Blu Like Jazz Opens in Kansas City

There are bound to me some people that will refuse to see Blue Like Jazz.  That is probably because the book it is based on is called Blue Like Jazz: Nonreligious Thoughts on Christian Spirituality by Donald Miller.  The book is autobiographical.  The film does take the general gist of what the book is about, but it does not rigidly stick to the events described in the book.  The trailer for the film probably does not do the film any favors as God and Jesus are used in the first few seconds.

I was able to see the world premiere of Blue Like Jazz at the historic Paramount Theatre for the South by Southwest (SXSW) Film Festival.  If you know anything about SXSW, you know that this is not a religious film festival and they go towards the more independent films.  It speaks volumes about what kind of film Blue Like Jazz really is that SXSW supported the film.

The film tells the story of Donald (Marshall Allman) who escapes his Southern Baptist upbringing in Houston, Texas to the very progressive Reed College in Portland, Oregon.  Donald (or Don) finds out that his married youth pastor has been having an affair with his mom.  Don also has a father who is not religious and more laid back, but left Don and his mom when he was younger.  Behind his back, his father gets him into Reed College and his mom’s affair precipitates Don’s escape to Reed College and to ditch his beliefs.  What happens and who he meets at Reed initially encourages Don’s abandonment of his beliefs.  Through this journey of his first year at college and away from home, Don also finds out who he really is.

I am a sometimes Christian who leans more towards Agnostic on most days.  I did not find the tone of the film to be religious.  I found Blue Like Jazz to be more about self-discovery and adventure.  Through resentment and anger towards his mom and his church, Don escapes to a new town far, far away.  He gets to experience so many weird and odd things at the very liberal Reed College (where even umbrellas in the rain are frowned upon).  In other words, this is not Fireproof or any those marketed overtly Christian films that I moan about every time I see a trailer for one.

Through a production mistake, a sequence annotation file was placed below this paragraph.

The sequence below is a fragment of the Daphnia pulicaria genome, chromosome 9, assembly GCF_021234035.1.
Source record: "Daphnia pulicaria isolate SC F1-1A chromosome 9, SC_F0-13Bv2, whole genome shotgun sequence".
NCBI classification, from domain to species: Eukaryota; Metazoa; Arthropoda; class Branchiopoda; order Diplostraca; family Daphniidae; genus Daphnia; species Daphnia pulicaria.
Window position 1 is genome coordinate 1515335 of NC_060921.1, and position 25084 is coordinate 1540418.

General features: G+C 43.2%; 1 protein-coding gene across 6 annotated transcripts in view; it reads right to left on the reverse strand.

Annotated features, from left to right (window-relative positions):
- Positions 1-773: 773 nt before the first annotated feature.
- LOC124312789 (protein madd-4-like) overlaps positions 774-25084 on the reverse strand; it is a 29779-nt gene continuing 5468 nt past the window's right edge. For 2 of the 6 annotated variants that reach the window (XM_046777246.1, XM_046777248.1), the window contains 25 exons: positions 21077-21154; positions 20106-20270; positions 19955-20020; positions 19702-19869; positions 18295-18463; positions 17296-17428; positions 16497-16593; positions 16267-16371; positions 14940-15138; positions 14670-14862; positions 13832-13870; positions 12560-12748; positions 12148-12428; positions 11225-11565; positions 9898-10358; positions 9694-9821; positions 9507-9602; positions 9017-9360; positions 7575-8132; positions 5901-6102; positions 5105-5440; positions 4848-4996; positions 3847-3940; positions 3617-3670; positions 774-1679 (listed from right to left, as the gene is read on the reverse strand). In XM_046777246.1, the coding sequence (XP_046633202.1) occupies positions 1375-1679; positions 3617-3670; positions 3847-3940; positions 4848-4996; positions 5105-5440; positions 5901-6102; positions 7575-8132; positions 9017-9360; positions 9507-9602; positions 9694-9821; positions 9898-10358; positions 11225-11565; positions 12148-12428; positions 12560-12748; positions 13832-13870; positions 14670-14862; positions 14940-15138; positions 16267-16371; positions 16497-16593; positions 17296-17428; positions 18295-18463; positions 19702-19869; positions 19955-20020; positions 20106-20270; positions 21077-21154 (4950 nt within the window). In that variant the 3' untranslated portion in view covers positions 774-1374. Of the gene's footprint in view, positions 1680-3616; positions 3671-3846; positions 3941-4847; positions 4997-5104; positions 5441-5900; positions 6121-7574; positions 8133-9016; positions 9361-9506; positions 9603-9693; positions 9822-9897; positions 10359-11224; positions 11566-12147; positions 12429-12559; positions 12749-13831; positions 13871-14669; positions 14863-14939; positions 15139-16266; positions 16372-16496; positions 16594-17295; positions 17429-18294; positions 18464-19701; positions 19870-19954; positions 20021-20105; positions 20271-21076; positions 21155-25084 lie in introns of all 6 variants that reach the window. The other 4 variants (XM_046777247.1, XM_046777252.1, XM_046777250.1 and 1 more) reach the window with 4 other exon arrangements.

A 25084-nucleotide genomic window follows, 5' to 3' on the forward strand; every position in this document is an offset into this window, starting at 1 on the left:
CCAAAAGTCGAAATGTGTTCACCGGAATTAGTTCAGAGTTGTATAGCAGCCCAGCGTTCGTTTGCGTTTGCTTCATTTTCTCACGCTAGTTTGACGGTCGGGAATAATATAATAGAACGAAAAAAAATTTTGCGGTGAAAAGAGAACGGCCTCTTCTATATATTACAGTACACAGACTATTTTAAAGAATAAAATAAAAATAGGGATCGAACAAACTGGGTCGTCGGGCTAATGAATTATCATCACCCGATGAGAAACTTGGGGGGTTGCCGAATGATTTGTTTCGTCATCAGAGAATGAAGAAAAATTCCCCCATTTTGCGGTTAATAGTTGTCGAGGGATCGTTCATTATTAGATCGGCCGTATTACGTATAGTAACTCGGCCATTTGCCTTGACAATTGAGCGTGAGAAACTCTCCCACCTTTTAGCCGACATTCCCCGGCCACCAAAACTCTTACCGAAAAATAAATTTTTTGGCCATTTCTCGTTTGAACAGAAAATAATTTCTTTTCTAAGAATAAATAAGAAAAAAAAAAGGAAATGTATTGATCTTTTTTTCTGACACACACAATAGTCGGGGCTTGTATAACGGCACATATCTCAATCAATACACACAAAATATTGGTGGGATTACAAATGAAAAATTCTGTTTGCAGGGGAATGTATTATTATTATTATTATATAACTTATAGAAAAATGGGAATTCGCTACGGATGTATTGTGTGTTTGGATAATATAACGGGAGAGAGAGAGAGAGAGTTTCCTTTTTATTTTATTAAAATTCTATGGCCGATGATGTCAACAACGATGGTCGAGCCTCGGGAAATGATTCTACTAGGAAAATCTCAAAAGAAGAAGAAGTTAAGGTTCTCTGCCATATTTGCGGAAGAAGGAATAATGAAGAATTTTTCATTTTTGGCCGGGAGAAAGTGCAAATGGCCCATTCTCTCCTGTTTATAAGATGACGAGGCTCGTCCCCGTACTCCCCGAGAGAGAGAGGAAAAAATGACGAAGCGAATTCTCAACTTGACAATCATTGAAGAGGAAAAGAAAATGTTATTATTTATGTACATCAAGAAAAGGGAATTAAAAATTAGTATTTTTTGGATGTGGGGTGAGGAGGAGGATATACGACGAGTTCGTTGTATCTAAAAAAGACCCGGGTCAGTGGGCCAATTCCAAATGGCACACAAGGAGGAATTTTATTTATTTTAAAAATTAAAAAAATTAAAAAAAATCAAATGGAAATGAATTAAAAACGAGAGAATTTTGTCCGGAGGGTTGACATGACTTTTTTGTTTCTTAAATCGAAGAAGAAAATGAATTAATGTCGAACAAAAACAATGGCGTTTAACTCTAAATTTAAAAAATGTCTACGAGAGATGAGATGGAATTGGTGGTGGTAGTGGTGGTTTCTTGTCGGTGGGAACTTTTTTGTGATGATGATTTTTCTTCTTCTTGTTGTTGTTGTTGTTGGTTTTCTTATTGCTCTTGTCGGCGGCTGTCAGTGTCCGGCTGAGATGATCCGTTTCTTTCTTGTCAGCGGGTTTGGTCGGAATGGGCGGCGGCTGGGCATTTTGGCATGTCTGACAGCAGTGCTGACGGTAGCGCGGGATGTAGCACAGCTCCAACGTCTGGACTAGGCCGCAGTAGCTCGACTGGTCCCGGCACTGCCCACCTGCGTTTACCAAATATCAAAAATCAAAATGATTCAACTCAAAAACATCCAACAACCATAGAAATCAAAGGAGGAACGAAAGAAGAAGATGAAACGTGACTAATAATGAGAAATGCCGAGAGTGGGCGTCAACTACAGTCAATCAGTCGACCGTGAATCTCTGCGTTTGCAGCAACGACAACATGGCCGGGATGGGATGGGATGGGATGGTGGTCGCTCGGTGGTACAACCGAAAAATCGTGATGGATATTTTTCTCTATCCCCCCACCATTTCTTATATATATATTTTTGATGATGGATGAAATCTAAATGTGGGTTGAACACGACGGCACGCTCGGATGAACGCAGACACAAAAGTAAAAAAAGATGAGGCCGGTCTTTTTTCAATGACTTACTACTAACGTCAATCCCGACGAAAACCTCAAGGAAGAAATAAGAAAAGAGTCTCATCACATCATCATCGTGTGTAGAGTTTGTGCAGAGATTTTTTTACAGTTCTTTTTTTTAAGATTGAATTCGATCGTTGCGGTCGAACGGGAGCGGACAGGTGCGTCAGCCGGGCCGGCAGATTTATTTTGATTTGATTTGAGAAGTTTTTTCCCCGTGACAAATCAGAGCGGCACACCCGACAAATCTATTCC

Director Steve Taylor, who was also one of the screenwriters, angled the film more towards the comedic side of events.  Not having read the book, I do not know if comedy is part of the source material as well.  I found myself laughing most of the time, rather than trying to figure out if I was being preached to in the course of the film.  Steve Taylor also uses some animation and snippets of Don floating in space wearing a space suit.  Of course, the floating in space is used to represent what is going on in Don’s life at certain moments in the film.  Blue Like Jazz was actually filmed in Portland, Oregon and on the campus of the real Reed College.  It helps to lend an element of authenticity to it.

Marshall Allman plays Don well with a geeky exterior that could only spell someone who has not escaped the confines of the church very often.  Through the film, Don is transformed in how he dresses, what he wears his hair like, and how he interacts with people.  Marshall Allman portrays Don with enough “wide-eyeness” to convince anyone that he is indeed a fish out of water.  Claire Holt plays the possible love interest, Penny, while Tania Raymonde (Lost) plays the dark, rebellious, mostly lesbian Lauryn.  Justin Welborn seems to be mostly known for his horror roles based on his IMDB page, but convincingly plays The Pope, who hides a secret that has shaped what he thinks about religion.

While I do not think one little review from me will convince you that Blue Like Jazz is not out to convert you, it is a film that does not deserve the dismissal from everyone just because it does deal with religion.  It has enough credibility with SXSW to at least be on your radar as a film to take a chance on.  While I will say that it is not the best film out there, it does have enough laughs, creativity, and interesting characters to have me recommend it to the (small) masses.  It is a good film.  Blue Like Jazz is a perfect example in the film world of “Don’t judge by its cover.”

I give Blue Like Jazz 3 “Pope hats” out of 5.

About Sarah Ksiazek

Sarah is a Zookeeper extraordinaire who writes, edits, and is the resident trailer addict for Lost in Reviews. Do not underestimate her snobbery when it comes to trailers. She also owns/runs The Host Movie News which is a fan site for The Host movie adaptation.

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